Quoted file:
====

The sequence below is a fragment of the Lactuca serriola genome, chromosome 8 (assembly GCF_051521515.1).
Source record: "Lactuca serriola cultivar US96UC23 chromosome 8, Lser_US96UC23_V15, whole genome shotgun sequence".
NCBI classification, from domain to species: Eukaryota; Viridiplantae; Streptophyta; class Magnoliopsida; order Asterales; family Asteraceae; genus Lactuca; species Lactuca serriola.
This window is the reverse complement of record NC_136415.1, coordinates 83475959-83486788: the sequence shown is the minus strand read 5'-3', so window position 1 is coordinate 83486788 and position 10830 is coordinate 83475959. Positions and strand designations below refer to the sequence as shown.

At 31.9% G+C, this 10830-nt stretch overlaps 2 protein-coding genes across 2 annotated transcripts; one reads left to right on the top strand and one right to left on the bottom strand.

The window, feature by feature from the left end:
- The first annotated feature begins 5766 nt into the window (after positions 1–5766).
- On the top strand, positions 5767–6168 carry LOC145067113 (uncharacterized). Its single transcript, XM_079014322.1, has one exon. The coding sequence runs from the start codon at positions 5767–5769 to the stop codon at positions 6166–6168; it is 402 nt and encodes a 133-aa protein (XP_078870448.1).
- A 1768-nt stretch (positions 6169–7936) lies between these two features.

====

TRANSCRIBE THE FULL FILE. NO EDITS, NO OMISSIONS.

The sequence below is a fragment of the Lactuca serriola genome, chromosome 8 (assembly GCF_051521515.1).
Source record: "Lactuca serriola cultivar US96UC23 chromosome 8, Lser_US96UC23_V15, whole genome shotgun sequence".
NCBI classification, from domain to species: Eukaryota; Viridiplantae; Streptophyta; class Magnoliopsida; order Asterales; family Asteraceae; genus Lactuca; species Lactuca serriola.
This window is the reverse complement of record NC_136415.1, coordinates 83475959-83486788: the sequence shown is the minus strand read 5'-3', so window position 1 is coordinate 83486788 and position 10830 is coordinate 83475959. Positions and strand designations below refer to the sequence as shown.

At 31.9% G+C, this 10830-nt stretch overlaps 2 protein-coding genes across 2 annotated transcripts; one reads left to right on the top strand and one right to left on the bottom strand.

The window, feature by feature from the left end:
- The first annotated feature begins 5766 nt into the window (after positions 1–5766).
- On the top strand, positions 5767–6168 carry LOC145067113 (uncharacterized). Its single transcript, XM_079014322.1, has one exon. The coding sequence runs from the start codon at positions 5767–5769 to the stop codon at positions 6166–6168; it is 402 nt and encodes a 133-aa protein (XP_078870448.1).
- A 1768-nt stretch (positions 6169–7936) lies between these two features.